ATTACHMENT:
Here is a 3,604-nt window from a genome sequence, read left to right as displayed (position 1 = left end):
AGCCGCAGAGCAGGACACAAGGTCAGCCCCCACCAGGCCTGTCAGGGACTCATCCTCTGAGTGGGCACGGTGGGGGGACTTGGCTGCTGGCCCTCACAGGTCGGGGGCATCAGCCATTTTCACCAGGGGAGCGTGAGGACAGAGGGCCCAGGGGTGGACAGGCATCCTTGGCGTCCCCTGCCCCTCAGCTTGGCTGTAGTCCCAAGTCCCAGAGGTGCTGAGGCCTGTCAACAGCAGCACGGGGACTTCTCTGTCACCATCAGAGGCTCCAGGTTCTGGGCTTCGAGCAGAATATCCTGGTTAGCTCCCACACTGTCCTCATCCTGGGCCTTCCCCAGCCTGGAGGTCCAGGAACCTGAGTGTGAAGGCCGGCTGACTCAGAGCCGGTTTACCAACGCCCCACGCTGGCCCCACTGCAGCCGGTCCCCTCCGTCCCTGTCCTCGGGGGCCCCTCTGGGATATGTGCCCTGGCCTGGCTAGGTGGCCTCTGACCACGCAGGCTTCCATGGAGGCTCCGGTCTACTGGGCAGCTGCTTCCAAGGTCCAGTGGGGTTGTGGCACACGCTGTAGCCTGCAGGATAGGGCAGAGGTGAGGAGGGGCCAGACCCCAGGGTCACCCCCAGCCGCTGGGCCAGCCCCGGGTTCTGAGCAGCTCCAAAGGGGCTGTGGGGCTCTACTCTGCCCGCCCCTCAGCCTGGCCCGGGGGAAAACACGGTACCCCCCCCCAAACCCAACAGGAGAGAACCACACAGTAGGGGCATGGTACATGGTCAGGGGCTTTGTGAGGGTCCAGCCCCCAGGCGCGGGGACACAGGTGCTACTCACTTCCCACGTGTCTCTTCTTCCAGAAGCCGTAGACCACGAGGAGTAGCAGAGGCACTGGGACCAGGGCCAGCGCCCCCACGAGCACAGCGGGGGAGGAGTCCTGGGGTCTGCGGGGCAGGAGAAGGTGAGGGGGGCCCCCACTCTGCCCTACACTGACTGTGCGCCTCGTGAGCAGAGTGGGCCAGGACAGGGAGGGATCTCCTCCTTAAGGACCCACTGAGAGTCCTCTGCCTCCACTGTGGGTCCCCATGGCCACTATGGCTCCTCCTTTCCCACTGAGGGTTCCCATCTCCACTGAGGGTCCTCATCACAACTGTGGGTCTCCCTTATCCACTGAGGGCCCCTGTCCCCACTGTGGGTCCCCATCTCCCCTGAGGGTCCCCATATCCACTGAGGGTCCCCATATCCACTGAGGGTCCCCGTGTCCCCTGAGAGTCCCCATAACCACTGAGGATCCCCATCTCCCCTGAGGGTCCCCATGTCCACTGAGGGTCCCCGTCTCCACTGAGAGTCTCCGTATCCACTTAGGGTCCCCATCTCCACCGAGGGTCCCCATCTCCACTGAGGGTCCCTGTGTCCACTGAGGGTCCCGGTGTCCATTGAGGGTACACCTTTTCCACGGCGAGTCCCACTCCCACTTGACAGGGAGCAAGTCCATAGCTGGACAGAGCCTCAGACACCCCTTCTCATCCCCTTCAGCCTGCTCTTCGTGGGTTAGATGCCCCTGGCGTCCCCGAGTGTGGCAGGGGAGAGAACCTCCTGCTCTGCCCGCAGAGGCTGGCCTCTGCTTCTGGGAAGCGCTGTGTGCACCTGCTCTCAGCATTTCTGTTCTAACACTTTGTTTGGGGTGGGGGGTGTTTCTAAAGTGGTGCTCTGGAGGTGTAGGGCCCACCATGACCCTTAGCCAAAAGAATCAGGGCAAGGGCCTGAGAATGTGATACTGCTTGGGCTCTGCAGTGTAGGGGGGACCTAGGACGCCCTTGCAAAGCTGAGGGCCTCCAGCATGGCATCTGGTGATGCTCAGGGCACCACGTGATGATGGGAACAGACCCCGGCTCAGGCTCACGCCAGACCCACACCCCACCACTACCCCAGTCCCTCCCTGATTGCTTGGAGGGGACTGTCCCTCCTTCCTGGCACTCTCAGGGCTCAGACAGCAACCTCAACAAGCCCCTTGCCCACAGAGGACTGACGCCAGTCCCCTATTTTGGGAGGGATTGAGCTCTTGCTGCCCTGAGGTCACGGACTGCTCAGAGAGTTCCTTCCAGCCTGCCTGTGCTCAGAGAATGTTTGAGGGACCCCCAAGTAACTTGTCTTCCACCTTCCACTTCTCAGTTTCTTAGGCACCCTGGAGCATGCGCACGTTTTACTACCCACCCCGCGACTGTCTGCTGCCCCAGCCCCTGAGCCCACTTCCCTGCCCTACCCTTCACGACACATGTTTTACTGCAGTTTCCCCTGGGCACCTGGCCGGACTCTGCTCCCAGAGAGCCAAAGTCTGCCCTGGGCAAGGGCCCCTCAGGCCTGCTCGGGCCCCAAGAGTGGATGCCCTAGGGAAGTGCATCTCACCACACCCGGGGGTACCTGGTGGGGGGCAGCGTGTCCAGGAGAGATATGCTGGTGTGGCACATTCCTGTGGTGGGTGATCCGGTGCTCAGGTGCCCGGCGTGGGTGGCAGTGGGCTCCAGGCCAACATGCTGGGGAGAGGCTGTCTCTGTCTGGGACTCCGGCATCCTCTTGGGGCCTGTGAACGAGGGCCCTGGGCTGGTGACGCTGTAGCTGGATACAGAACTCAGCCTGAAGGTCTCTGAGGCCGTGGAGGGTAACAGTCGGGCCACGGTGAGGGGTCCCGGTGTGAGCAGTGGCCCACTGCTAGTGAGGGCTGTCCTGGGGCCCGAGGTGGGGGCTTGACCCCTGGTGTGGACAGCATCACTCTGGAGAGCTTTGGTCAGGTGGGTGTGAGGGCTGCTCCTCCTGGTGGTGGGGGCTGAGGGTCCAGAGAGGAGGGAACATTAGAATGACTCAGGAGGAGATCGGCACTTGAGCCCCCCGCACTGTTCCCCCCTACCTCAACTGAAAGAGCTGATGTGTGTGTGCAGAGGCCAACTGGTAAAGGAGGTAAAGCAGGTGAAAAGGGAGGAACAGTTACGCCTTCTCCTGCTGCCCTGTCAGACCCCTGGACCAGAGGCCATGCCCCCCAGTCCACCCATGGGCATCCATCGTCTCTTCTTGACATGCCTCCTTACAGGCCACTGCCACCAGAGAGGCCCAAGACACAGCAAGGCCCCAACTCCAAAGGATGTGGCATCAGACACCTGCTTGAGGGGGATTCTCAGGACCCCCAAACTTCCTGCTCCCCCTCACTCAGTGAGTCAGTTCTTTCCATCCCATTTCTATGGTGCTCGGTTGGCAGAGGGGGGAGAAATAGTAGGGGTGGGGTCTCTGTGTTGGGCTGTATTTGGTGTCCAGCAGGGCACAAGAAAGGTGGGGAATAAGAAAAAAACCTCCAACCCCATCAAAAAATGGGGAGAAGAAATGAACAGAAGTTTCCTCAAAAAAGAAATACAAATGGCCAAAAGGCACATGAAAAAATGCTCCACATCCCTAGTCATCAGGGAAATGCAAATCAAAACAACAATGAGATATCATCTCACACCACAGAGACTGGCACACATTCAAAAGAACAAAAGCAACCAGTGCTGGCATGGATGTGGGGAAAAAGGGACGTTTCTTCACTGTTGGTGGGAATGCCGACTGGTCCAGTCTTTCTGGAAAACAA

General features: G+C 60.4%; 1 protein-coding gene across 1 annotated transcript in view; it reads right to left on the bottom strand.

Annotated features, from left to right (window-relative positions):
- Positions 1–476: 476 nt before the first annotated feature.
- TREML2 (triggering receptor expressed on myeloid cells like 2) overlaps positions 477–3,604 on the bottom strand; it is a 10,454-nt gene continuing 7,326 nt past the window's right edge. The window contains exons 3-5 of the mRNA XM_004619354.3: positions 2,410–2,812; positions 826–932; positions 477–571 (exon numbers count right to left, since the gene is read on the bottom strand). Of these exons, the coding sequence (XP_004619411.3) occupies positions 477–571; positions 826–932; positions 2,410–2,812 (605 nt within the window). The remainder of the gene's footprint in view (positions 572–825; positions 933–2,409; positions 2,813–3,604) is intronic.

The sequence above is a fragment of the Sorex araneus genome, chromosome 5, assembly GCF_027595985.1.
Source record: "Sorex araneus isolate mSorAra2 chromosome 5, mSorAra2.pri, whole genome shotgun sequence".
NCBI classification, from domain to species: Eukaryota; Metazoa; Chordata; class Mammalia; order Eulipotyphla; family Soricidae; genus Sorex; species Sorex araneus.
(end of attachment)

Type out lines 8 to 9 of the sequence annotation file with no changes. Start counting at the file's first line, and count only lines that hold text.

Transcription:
Source record: "Sorex araneus isolate mSorAra2 chromosome 5, mSorAra2.pri, whole genome shotgun sequence".
NCBI classification, from domain to species: Eukaryota; Metazoa; Chordata; class Mammalia; order Eulipotyphla; family Soricidae; genus Sorex; species Sorex araneus.